The Man and the Moon

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3, 2, 1..liftoff! It was America’s greatest technological achievement, the Mercury, Gemini and Apollo missions that landed a man on the moon. It took ten years of research, experiment, danger..even death to accomplish, and at every step a man with ties to 21 Country was part of the effort.

“It was awesome for me to say ‘Yeh, my grandpa worked with astronauts,’ says Austin Know, “and that’s, I think, when I was younger it’s all I really cared about.”

On the wall of Austin Knox’s Wayne Township office is a tribute to his grandfather, Pat Gaines, an army nurse who was part of NASA’s rescue team charged with saving astronauts in danger on the launch pad and at splashdown.

“So if anything should happen on the launch pad if there was a fire, any malfunction, he would put his life on the line and try to go in there and save them,” says Knox. “I mean it’s a lot of rocket fuel so chances of anything coming out good were pretty slim.”

For most missions rescue wasn’t needed except on January 27th, 1967 when three Apollo astronauts burned to death during a test in their capsule.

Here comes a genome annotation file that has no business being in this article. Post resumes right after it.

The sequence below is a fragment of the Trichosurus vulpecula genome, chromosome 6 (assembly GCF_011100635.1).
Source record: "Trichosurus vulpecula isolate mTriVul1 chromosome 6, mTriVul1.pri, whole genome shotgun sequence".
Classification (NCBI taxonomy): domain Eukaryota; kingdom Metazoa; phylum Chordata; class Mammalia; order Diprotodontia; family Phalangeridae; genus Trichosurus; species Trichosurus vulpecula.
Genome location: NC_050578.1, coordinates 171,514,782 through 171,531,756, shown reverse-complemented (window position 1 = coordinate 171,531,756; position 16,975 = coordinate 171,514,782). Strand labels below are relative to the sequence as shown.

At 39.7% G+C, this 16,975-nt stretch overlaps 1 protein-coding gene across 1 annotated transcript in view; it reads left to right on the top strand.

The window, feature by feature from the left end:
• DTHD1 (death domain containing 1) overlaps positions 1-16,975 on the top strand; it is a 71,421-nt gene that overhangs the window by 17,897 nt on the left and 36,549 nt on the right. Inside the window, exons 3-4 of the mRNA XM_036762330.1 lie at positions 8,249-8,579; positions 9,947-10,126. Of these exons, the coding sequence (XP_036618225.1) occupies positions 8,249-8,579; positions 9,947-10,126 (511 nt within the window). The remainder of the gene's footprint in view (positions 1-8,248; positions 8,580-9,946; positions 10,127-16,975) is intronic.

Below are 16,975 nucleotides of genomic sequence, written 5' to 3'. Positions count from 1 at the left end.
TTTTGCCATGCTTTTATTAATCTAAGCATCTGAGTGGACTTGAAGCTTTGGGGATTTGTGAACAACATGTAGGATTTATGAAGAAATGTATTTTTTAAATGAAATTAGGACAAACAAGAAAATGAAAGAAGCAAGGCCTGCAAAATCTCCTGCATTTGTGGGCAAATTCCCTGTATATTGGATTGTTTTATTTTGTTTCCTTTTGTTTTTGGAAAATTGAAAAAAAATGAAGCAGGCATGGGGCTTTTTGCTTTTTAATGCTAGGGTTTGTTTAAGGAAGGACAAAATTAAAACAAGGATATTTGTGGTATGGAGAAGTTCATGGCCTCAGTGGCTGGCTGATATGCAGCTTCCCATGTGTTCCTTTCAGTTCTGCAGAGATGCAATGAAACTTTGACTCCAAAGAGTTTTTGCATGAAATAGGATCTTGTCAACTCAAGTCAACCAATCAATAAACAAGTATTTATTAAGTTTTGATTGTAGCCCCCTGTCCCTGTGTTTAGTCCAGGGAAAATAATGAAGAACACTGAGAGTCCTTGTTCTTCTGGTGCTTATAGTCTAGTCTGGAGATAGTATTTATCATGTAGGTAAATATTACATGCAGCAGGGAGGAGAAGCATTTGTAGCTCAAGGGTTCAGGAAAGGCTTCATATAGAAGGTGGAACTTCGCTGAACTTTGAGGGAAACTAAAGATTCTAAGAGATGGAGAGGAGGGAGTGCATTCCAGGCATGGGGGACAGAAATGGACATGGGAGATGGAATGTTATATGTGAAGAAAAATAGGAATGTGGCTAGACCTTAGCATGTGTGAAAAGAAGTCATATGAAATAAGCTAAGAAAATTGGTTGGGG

“My grandpa was one of the first ones there and tried to get the hatch open but unfortunately they couldn’t,” recalls Knox.

Pat Gaines was one of the few African Americans hired for NASA’s space mission, serving on the rescue team for Mercury, Gemini and Apollo missions, Skylab One and Two, and on the aircraft carriers that plucked astronauts from the sea after touchdown. A quiet man with a story to tell, one he mostly kept to himself. To Austin Knox, though, he was a loving grandfather and mentor, proud of his family. A family in mourning since Gaines’ death two months ago.

“I had to pull over, just to kind of collect myself but it was tough,” says Knox. ‘Seems like it still is.’ Yeh, it is. Called him on Fridays and miss calling him.”

Pat Gaines ashes will be interred at Arlington National Cemetery with the rest of America’s heroes.



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